Empty pursuits cannot still the hunger for happiness

Overcharging our agendas and accelerating our life is the equivalent of a sugar-coated sedation. The pursuit of faster results makes no sense if those are irrelevant to our long-term goals. Actions that contradict our plans and ambitions rarely produce beneficial consequences.

Empty pursuits cannot still human hunger for happiness. Leading a meaningful life requires consistent ethical values, long-term plans, and effective implementation. The link between personal effectiveness and happiness cannot be denied.

The life of the Ancient Roman writer Titus Livius (59 BC-17 AD) provides a good illustration of this point. When Titus Livius turned thirty-five, he looked back at his life and realized that he had not accomplished much. Like many Romans of good family, he had enjoyed a solid education, read widely, done some travelling, and also a little writing.

He had tried his hand intermittently at everything and achieved pretty much nothing. Since his life lacked purpose and ambition, Titus Livius felt ineffective and unhappy. He asked himself if he should continue living in the same way. Was there something that he could do to give meaning to his days?

Why hedonism and stoicism don't work


The prevalent philosophies in Ancient Rome, stoicism and hedonism, did not provide an answer to his questions. Hedonism encourages man to live for the pleasures of the day and ignore long-term consequences. Stoicism seldom provides other contentment than the quiet acceptance of misfortune.

We do not know what made Titus Livius change his ways, but we do know the results. Instead of continuing to pursue random interests, he conceived a wide-ranging project that would take him decades to accomplish. Instead of wasting time in abstract speculation, he fixed himself an ambitious goal and figured out how to accomplish it.


By the time he turned thirty-six, he had already formulated how he was going to spend the rest of his life. He would write a History of Rome unlike anything ever written before. He would speak not only of facts, but also of heroes. He would recount not only events, but also the values that had inspired them.

Titus Livius' plan comprised researching hundreds of documents and writing 150 books, an enterprise that nowadays would keep busy a complete university department. He did most of the work himself and it took him four decades.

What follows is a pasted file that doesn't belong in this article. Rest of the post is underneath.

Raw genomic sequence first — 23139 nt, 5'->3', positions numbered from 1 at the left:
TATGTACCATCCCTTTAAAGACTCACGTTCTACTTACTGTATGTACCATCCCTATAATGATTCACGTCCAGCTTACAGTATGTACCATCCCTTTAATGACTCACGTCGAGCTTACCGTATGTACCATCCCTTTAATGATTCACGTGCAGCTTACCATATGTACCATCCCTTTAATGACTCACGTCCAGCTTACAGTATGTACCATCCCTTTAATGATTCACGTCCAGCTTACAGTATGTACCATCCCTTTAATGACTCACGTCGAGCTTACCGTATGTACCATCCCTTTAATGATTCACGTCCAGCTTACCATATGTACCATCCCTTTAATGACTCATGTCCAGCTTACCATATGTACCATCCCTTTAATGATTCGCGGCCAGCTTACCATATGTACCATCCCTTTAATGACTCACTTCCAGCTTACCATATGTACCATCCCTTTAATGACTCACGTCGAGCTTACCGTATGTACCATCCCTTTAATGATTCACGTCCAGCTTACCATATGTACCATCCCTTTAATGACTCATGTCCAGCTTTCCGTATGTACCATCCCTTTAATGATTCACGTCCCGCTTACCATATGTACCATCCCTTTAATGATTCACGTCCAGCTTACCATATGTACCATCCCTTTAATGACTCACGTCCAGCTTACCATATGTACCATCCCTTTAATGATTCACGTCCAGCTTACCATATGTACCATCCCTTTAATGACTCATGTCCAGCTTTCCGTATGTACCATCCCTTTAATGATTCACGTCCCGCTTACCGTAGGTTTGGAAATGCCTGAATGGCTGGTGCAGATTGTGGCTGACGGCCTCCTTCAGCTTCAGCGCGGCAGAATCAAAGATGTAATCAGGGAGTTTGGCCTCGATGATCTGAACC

The importance of formulating lifetime goals


Apparently, he was very happy devoting his time to such a demanding undertaking. Such devotion to a single long-term purpose is essential to improve a man's personal effectiveness and psychological well-being.

When Titus Livius died, he was 77 years old. His only regret must have been that he had not started his project earlier, since he only managed to complete 142 books out of the 150 that he had initially planned.

Do you have similar objectives and plans in your life? Have you established long-term goals for yourself? Do you have a strategy that consistently favours your personal growth? Are you becoming more effective at what you do day after day?


For more information about rational living and personal development, I refer you to my book The 10 Principles of Rational Living 
 
[Text: http://johnvespasian.blogspot.com]

[Image by Fede Ranghino under Creative Commons Attribution License. See the license terms under http://creativecommons.org/licenses/by/3.0/us]

Friday, 25 July 2014

Achieving happiness through rationality. Important lessons from history. In search of principles that make sense. Living in accordance with nature

Rationality is the way to happiness
by John Vespasian

In a world where philosophy is often reduced to catch-phrases and empty theories, this is a passionate defence of logic and consistency as the keys to happiness. Personal effectiveness, the basis of well-being and success, results from rational goals, workable plans and relentless action. 

In the areas of career, health, relationships and investments, this essay shows how to let go of wasteful propositions, pursue compatible goals, cultivate perseverance and resilience, minimize problems and maximize opportunities. Inspired by the teachings of Aristotle, Maimonides, Erasmus, Montaigne, Epictetus and Spinoza, the book encourages readers to embrace rationality and adopt a self-reliant, entrepreneurial attitude.


Table of Contents

1. The untold key to success and happiness
Ten positive trends rarely reported by the media
The way to independent thinking
Trust only your own statistics
Achieving happiness through rationality
Wake up to a sharp vision of reality
Important lessons from history
In search of principles that make sense


2. Fundamental skills that everybody should master
Relentless initiative creates opportunities
An active mind looks for alternatives
Cultivate perseverance and resilience
Avoid waste and embrace frugality
Shun overcommitment and worry


3. The easy way to prosperity
Select a career where you can make a good living
Principles of accelerated learning
Using Ancient Mongol tactics to find employment
Discard the myth of career planning
Growth sectors in the 21st century
Those who can sell are always received well


4. Philosophical ideas to make the best of your life
Take the perspective of a lifetime
Focus on practical solutions
Self-confidence arises from preparedness
Pursue compatible goals
Concentrate your resources on essential tasks


5. Get out of losing situations
Immobility is the enemy of achievement
Train yourself to face nonsense calmly
Throw away unworkable plans
Read the writing on the wall
Take simple measures to protect yourself
You have more options than you think


6. Avoiding major mistakes